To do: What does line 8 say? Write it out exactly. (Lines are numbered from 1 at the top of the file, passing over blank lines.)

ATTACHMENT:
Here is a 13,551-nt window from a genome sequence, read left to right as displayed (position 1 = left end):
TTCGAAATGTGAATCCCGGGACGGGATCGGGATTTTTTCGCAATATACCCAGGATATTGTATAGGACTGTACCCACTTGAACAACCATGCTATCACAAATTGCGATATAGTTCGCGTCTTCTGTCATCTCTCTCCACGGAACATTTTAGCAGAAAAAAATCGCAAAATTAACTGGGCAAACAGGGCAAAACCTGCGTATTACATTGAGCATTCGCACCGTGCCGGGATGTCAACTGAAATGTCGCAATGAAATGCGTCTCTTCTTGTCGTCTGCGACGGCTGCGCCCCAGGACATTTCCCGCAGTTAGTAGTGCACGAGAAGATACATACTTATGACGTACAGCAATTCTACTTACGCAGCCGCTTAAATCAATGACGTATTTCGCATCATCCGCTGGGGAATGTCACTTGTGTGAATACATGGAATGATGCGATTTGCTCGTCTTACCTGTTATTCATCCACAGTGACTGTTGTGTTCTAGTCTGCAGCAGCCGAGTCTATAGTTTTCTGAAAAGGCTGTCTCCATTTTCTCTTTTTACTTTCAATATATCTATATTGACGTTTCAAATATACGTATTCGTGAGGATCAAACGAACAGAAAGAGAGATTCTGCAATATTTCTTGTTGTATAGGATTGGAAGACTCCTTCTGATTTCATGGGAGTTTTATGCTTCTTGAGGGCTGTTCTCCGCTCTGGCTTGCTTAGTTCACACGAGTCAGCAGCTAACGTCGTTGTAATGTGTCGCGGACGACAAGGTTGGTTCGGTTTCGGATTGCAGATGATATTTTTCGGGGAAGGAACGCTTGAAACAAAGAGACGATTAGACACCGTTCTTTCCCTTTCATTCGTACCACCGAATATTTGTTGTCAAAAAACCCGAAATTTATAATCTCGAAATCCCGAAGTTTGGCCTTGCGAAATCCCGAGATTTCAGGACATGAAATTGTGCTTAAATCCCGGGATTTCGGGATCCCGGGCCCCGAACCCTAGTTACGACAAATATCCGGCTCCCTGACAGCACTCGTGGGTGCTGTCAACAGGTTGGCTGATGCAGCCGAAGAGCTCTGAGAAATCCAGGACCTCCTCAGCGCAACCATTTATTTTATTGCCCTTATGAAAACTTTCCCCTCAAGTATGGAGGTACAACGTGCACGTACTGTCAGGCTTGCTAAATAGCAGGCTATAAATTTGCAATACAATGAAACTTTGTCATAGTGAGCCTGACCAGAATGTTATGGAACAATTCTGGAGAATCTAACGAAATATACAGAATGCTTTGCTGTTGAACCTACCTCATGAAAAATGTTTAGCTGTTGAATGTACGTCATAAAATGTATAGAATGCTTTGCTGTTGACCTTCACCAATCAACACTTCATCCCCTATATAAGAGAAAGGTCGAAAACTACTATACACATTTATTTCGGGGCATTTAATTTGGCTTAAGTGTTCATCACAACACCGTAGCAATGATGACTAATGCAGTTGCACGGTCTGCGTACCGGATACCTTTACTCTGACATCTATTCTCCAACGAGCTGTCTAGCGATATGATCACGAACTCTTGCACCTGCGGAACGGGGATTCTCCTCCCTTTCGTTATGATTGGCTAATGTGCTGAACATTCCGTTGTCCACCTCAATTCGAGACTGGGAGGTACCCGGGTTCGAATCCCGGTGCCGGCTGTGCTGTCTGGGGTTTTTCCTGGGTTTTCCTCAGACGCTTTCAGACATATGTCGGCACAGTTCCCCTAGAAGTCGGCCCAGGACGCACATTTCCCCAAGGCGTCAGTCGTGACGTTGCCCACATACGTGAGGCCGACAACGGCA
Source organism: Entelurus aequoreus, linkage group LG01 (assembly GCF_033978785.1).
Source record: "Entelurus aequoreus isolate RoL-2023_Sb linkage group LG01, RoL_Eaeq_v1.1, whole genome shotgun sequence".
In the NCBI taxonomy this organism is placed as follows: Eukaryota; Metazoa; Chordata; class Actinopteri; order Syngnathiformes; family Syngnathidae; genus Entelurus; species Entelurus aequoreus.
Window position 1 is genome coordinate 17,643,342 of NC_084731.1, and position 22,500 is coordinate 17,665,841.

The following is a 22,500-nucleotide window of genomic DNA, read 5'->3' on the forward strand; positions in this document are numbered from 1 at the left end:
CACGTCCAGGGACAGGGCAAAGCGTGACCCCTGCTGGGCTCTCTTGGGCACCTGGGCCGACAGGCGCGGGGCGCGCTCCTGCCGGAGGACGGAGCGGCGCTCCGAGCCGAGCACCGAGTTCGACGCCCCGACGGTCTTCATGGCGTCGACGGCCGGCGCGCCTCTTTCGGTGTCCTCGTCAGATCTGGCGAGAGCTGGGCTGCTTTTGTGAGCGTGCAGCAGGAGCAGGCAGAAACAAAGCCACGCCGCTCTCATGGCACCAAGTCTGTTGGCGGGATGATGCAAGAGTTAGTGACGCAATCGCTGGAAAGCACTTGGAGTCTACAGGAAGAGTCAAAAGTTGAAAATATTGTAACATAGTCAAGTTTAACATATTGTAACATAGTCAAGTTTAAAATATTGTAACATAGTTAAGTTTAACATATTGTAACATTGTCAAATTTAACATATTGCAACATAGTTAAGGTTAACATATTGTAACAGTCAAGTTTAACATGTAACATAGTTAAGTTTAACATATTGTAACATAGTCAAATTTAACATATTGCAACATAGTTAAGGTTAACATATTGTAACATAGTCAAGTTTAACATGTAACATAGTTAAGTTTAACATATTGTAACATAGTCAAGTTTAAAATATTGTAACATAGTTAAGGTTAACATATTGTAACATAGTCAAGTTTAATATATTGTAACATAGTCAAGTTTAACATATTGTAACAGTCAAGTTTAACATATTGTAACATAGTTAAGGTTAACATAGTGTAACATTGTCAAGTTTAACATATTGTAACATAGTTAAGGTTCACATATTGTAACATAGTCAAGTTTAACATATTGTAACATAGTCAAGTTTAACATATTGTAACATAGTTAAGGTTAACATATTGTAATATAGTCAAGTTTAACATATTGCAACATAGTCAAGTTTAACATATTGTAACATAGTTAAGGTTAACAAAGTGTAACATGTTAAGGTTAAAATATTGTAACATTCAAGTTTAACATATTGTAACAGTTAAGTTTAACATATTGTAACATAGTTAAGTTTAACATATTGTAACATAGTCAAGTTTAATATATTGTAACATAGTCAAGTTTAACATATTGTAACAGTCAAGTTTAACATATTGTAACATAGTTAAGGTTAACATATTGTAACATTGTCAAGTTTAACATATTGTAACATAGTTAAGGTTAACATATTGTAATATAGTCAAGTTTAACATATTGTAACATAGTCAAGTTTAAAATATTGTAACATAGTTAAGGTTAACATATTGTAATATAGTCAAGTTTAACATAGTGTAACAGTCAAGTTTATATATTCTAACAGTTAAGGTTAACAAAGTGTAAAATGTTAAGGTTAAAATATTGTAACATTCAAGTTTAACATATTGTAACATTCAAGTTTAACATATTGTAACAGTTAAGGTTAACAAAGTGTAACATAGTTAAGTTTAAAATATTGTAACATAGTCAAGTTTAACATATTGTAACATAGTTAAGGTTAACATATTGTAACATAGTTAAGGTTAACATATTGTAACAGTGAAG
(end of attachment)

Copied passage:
CACGTCCAGGGACAGGGCAAAGCGTGACCCCTGCTGGGCTCTCTTGGGCACCTGGGCCGACAGGCGCGGGGCGCGCTCCTGCCGGAGGACGGAGCGGCGCTCCGAGCCGAGCACCGAGTTCGACGCCCCGACGGTCTTCATGGCGTCGACGGCCGGCGCGCCTCTTTCGGTGTCCTCGTCAGATCTGGCGAGAGCTGGGCTGCTTTTGTGAGCGTGCAGCAGGAGCAGGCAGAAACAAAGCCACGCCGCTCTCATGGCACCAAGTCTGTTGGCGGGATGATGCAAGAGTTAGTGACGCAATCGCTGGAAAGCACTTGGAGTCTACAGGAAGAGTCAAAAGTTGAAAATATTGTAACATAGTCAAGTTTAACATATTGTAACATAGTCAAGTTTAAAATATTGTAACATAGTTAAGTTTAACATATTGTAACATTGTCAAATTTAACATATTGCAACATAGTTAAGGTTAACATATTGTAACAGTCAAGTTTAACATGTAACATAGTTAAGTTTAACATATTGTAACATAGTCAAATTTAACATATTGCAACATAGTTAAGGTTAACATATTGTAACATAGTCAAGTTTAACATGTAACATAGTTAAGTTTAACATATTGTAACATAGTCAAGTTTAAAATATTGTAACATAGTTAAGGTTAACATATTGTAACATAGTCAAGTTTAATATATTGTAACATAGTCAAGTTTAACATATTGTAACAGTCAAGTTTAACATATTGTAACATAGTTAAGGTTAACATAGTGTAACATTGTCAAGTTTAACATATTGTAACATAGTTAAGGTTCACATATTGTAACATAGTCAAGTTTAACATATTGTAACATAGTCAAGTTTAACATATTGTAACATAGTTAAGGTTAACATATTGTAATATAGTCAAGTTTAACATATTGCAACATAGTCAAGTTTAACATATTGTAACATAGTTAAGGTTAACAAAGTGTAACATGTTAAGGTTAAAATATTGTAACATTCAAGTTTAACATATTGTAACAGTTAAGTTTAACATATTGTAACATAGTTAAGTTTAACATATTGTAACATAGTCAAGTTTAATATATTGTAACATAGTCAAGTTTAACATATTGTAACAGTCAAGTTTAACATATTGTAACATAGTTAAGGTTAACATATTGTAACATTGTCAAGTTTAACATATTGTAACATAGTTAAGGTTAACATATTGTAATATAGTCAAGTTTAACATATTGTAACATAGTCAAGTTTAAAATATTGTAACATAGTTAAGGTTAACATATTGTAATATAGTCAAGTTTAACATAGTGTAACAGTCAAGTTTATATATTCTAACAGTTAAGGTTAACAAAGTGTAAAATGTTAAGGTTAAAATATTGTAACATTCAAGTTTAACATATTGTAACATTCAAGTTTAACATATTGTAACAGTTAAGGTTAACAAAGTGTAACATAGTTAAGTTTAAAATATTGTAACATAGTCAAGTTTAACATATTGTAACATAGTTAAGGTTAACATATTGTAACATAGTTAAGGTTAACATATTGTAACAGTGAAG